It is in this epoch we muſt fix the beginning of the decay of that ſpecies of heroiſm which ſubſiſted in the days of Fingal. There are three ſtages in human ſociety. The firſt is the reſult of conſanguinity, and the natural affection of the members of a family to one another. The ſecond begins when property is eſtabliſhed, and men enter into aſſociations for mutual defence, againſt the invaſions and injuſtice of neighbors. Mankind ſubmit, in the third, to certain laws and ſubordinations of government, to which they truſt the ſafety of their perſons and property. As the firſt is formed on nature, ſo, of courſe, it is the moſt diſintereſted and noble. Men, in the laſt, have leiſure to cultivate the mind, and to reſtore it, with reflection, to a primeval dignity of ſentiment. The middle ſtate is the region of complete barbariſm and ignorance. About the beginning of the fifth century, the Scots and Picts were advanced into the ſecond ſtage, and conſequently, into thoſe circumſcribed ſentiments which always diſtinguiſh barbarity. The events which ſoon after happened did not at all contribute to enlarge their ideas, or mend their national character.

About the year 426, the Romans, on account of domeſtic commotions, entirely forſook Britain, finding it impoſſible to defend ſo diſtant a frontier. The Picts and Scots, ſeizing this favorable opportunity, made incurſions into the deſerted province. The Britons, enervated by the ſlavery of ſeveral centuries, and thoſe vices which are inſeparable from an advanced ſtate of civility, were not able to withſtand the impetuous, though irregular, attacks of a barbarous enemy. In the utmoſt diſtreſs, they applied to their old maſters, the Romans, and (after the unfortunate ſtate of the empire could not ſpare aid) to the Saxons, a nation equally barbarous and brave with the enemies of whom they were ſo much afraid. Though the bravery of the Saxons repelled the Caledonian nations for a time, yet the latter found means to extend themſelves conſiderably towards the ſouth. It is in this period we muſt place the origin of the arts of civil life among the Scots. The ſeat of government was removed from the mountains to the plain and more fertile provinces of the ſouth, to be near the common enemy in caſe of ſudden incurſions. Inſtead of roving through unfrequented wilds in ſearch of ſubſiſtence by means of hunting, men applied to agriculture, and raiſing of corn. This manner of life was the firſt means of changing the national character. The next thing which contributed to it was their mixture with ſtrangers.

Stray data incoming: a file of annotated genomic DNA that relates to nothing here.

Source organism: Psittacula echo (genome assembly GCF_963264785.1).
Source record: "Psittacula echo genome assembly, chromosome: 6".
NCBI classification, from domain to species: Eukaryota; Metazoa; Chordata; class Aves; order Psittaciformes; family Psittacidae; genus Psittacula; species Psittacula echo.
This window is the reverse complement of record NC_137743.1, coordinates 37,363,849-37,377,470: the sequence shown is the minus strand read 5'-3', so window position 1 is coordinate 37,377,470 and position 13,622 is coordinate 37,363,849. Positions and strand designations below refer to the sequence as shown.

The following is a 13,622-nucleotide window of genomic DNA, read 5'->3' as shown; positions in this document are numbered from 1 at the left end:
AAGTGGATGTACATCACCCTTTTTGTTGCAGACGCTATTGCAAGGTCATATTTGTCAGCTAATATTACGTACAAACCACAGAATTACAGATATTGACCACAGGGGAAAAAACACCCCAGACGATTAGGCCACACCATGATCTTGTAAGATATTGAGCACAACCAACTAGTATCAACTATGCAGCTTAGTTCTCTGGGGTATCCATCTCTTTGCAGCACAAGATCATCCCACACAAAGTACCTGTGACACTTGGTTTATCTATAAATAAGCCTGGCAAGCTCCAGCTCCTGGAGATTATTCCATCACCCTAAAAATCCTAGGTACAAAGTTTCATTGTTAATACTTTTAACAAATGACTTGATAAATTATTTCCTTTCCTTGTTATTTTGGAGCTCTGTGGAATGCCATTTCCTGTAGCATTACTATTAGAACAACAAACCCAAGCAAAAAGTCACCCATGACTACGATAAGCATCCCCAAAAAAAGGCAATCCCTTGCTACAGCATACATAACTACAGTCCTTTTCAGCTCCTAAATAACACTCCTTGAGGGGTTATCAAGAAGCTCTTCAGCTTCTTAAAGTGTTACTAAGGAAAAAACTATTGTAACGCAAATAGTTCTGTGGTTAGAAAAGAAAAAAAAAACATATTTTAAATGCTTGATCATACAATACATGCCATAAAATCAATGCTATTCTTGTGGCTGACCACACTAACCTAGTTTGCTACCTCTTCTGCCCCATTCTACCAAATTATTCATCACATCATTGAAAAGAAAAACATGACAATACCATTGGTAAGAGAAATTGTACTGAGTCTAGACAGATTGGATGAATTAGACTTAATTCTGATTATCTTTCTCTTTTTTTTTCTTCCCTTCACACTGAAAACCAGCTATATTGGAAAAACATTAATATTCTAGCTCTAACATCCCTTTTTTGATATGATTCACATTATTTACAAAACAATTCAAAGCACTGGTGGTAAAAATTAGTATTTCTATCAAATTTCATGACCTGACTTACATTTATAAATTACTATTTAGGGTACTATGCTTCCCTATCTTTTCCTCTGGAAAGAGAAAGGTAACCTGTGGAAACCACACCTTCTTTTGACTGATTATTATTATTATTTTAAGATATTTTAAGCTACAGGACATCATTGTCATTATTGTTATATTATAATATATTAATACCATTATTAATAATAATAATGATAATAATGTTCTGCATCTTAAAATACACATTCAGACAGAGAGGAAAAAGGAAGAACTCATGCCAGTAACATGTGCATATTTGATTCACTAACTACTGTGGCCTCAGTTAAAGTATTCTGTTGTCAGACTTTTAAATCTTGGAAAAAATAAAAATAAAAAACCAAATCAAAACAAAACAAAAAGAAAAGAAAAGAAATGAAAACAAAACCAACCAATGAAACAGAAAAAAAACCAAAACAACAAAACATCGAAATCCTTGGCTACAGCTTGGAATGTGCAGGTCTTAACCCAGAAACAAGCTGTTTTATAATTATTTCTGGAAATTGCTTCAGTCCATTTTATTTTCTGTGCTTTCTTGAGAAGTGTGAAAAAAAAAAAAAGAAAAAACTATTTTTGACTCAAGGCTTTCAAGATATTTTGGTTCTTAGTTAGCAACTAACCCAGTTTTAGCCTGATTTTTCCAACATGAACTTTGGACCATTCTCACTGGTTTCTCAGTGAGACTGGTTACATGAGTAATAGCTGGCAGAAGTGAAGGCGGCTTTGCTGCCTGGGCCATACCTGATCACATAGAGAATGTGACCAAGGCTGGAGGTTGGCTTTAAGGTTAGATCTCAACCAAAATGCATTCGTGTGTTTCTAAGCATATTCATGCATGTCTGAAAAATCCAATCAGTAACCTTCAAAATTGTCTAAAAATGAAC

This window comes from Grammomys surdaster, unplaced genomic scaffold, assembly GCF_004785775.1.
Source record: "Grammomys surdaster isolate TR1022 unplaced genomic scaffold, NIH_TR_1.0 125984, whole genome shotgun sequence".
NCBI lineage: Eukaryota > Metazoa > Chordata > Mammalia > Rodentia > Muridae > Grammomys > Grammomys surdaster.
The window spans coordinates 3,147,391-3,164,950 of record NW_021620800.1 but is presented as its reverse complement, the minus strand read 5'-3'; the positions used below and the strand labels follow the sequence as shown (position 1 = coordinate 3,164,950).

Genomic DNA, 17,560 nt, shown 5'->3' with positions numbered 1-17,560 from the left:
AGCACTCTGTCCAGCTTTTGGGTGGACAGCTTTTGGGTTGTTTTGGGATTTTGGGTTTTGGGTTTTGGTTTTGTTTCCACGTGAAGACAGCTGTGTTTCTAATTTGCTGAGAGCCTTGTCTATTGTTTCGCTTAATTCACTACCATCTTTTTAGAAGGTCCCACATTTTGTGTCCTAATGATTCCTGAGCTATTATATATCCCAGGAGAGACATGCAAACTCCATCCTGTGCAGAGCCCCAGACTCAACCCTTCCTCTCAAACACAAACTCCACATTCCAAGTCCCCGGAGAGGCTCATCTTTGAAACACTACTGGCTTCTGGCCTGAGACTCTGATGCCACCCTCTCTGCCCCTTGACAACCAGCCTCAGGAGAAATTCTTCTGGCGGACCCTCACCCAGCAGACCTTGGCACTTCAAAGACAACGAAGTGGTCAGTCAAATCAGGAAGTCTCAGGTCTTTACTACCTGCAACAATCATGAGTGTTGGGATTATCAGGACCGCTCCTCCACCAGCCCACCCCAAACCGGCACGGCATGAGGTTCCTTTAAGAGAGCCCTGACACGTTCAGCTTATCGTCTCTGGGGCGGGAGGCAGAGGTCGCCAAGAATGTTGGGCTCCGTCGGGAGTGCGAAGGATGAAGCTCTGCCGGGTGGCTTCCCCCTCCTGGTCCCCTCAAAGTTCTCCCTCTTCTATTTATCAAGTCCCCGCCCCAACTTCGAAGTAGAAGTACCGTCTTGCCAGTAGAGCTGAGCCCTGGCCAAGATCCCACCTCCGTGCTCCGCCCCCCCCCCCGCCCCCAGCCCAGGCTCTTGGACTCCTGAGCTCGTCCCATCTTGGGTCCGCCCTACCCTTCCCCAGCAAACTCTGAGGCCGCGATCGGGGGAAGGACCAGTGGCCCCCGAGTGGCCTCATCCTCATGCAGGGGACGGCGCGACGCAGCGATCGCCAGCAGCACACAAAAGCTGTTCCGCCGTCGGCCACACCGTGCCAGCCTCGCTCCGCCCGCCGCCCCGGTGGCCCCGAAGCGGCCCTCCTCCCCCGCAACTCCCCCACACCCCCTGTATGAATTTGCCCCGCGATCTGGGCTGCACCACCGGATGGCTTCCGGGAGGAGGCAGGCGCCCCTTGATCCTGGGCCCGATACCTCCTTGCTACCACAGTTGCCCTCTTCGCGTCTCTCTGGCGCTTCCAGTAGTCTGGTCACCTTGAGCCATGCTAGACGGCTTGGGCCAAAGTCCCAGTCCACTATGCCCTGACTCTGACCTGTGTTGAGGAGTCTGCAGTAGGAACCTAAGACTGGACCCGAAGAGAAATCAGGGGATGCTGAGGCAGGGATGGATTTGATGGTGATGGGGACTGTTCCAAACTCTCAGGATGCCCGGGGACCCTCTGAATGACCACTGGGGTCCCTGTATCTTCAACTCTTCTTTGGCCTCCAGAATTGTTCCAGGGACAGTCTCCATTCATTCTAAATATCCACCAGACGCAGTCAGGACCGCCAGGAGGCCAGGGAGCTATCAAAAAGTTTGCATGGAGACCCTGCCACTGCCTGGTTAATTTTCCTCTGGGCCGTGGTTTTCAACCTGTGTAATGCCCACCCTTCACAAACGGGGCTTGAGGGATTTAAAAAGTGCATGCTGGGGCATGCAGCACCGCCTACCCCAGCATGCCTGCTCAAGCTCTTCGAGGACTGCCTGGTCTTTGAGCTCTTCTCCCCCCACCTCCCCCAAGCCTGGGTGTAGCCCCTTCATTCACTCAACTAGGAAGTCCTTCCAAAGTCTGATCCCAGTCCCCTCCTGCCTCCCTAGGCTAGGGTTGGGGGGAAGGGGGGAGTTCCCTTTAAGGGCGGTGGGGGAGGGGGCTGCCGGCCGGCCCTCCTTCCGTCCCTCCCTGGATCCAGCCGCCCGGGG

In the countries which the Scots had conquered from the Britons, it is probable that moſt of the old inhabitants remained. Theſe incorporating with the conquerors, taught them agriculture and other arts which they themſelves had received from the Romans. The however, in number as well as power, being the moſt predominant, retained ſtill their language, and as many of the cuſtoms of their anceſtors as ſuited-with the nature of the country they poſſeſſed. Even the union of the two Caledonian kingdoms did not much affect the national character. Being originally deſcended from the ſame ſtock, the manners of the Picts and Scots were as ſimilar as the different natures of the countries they poſſeſſed permitted.